Chances are you live a stone’s throw away from a Thai restaurant in your neighborhood, and you’ve got a go-to local favorite for pad thai. These days I often find myself traveling north of Berkeley, where there’s quite a few wonderful Thai eateries clustered in Albany, El Cerrito and San Pablo locales.
It doesn’t take much effort to find bags of coffee with labels that promise social and environmental improvements. But each one of these certification programs promises something different for the farmer and the land — and every promise involves some compromises.
That tasty cup of java from your favorite gourmet coffee shop began life on a farm thousands of miles away. Farmers who cater to the specialty coffee market compete on quality. And some use the higher prices their beans fetch to reinvest in their businesses and improve conditions for workers.
Cailtlin Freeman’s new book details the drama and recipes behind her self-made dream job: responding to SFMOMA’s art through food.
Coffee is social stimulant, solitary pleasure, intellectual catalyst. It also connects us to far corners of the globe. From small specialty farms in Guatemala to large, industrial operations in Brazil and unexpected corners of the world, like Vietnam, the world’s morning cup of joe makes quite a journey.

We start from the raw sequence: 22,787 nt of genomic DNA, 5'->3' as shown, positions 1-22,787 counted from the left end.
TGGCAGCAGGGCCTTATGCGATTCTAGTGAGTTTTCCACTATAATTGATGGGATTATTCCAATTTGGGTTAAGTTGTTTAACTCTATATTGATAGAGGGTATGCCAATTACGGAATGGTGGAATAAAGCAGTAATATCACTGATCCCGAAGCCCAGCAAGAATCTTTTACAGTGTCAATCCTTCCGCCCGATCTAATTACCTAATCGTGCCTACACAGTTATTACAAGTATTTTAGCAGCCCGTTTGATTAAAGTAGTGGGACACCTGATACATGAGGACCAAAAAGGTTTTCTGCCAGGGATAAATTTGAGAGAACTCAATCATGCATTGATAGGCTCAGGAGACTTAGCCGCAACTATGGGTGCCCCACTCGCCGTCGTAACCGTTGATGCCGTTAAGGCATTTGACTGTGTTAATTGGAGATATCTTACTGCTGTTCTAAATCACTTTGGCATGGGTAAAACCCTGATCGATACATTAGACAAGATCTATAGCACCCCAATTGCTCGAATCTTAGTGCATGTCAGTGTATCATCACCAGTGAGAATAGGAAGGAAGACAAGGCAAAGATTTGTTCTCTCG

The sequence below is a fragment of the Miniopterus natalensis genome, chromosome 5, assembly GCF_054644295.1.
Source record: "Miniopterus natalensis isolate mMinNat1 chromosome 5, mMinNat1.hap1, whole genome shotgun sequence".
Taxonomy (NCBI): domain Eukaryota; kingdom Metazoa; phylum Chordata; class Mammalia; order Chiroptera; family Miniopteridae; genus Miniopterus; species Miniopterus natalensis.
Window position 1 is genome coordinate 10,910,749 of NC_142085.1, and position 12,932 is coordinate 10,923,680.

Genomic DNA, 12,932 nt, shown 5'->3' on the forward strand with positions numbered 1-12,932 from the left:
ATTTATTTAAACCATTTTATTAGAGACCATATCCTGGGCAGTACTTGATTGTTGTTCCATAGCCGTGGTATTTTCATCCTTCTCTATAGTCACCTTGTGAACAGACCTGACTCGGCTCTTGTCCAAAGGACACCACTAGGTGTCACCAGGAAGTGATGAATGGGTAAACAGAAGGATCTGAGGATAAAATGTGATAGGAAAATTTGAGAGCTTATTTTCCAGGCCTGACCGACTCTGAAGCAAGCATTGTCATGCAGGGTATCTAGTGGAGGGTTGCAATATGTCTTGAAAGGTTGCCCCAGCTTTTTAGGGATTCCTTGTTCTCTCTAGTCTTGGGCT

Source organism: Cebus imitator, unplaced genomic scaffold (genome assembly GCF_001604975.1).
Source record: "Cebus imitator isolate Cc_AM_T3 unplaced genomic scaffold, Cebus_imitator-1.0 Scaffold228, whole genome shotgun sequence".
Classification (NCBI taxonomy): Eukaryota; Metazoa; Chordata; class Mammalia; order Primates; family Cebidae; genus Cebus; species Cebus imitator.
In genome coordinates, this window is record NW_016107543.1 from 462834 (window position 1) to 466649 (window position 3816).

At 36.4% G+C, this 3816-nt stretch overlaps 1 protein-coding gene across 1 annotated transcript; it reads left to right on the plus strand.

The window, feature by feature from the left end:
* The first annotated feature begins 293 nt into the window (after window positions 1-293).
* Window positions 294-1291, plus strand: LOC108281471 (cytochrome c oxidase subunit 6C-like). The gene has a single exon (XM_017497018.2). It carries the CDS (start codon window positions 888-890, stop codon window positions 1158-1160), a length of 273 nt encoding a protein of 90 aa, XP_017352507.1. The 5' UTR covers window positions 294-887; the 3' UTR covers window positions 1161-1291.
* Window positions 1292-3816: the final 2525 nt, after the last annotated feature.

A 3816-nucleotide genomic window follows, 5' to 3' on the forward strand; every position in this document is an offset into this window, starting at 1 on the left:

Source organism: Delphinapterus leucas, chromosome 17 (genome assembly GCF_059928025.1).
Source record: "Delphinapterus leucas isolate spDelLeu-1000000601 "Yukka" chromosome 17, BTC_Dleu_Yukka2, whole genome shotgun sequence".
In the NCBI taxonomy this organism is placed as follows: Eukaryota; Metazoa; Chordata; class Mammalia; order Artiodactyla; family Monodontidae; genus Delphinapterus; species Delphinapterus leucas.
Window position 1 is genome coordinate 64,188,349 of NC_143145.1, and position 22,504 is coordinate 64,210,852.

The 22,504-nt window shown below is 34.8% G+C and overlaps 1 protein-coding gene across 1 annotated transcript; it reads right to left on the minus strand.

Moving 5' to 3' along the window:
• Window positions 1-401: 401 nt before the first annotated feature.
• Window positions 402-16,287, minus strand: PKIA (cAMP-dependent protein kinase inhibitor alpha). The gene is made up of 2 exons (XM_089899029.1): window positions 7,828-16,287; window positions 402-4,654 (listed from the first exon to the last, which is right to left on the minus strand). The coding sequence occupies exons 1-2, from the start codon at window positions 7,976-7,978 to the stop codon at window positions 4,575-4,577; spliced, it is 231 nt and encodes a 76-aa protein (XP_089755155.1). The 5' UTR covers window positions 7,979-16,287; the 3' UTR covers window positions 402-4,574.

Drinking four cups of green tea or one cup of coffee per day were each associated with about a 20 percent lower risk of stroke. That’s according to a study of more than 82,000 men and women in Japan.
Tucked away inside a cozy storefront along the quaint corridor of Temescal Alley is north Oakland’s newest coffee shop, The CRO Cafe.
Are we getting “Jack’d”? A surge in new caffeine-containing foods leads to new questions about just how much caffeine we’re getting in our daily lives. Some advocates are calling for labeling, and they raise concerns about children’s and teens’ consumption.
Azahar is a coffee company doing something that no one else is–or probably ever has. Their coffee is “Farm Fresh” from Colombia; they roast their beans only two weeks to two months off the farm, versus other companies, whose beans are up to a year old before they are roasted. Azahar’s focus on quality and freshness is combined with a sustainable business practice (economic, social, and environmental) that also happens to be incredibly beneficial to the farmers with whom they work.
Last spring, my friend Pamela Palma and I organized a big group bicycle ride that visited several of our favorite coffee shops and cafes in San Francisco. For our second annual event, we created an East Bay edition comprised of six stops spread throughout Oakland and Berkeley.
The Bay Area has been at the forefront of a coffee renaissance in recent years, and local boutique companies like Blue Bottle, Ritual and Four Barrel are now spreading their roasting philosophy — and their coffee beans — across the country. KQED’s Forum talks to some of the entrepreneurs behind the so-called “third-wave” coffee movement.
Author Daniel Handler (who often uses the pen name of Lemony Snicket) and his wife author/illustrator Lisa Brown live with their young son in the same upper Haight neighborhood as Mayor Gavin Newsom. The duo is active in the arts community, and Handler is on the Board of Advisors for LitPAC, which uses noteworthy authors and lit events to support Democratic causes and politicians. Here are the food favorites of the literary power couple.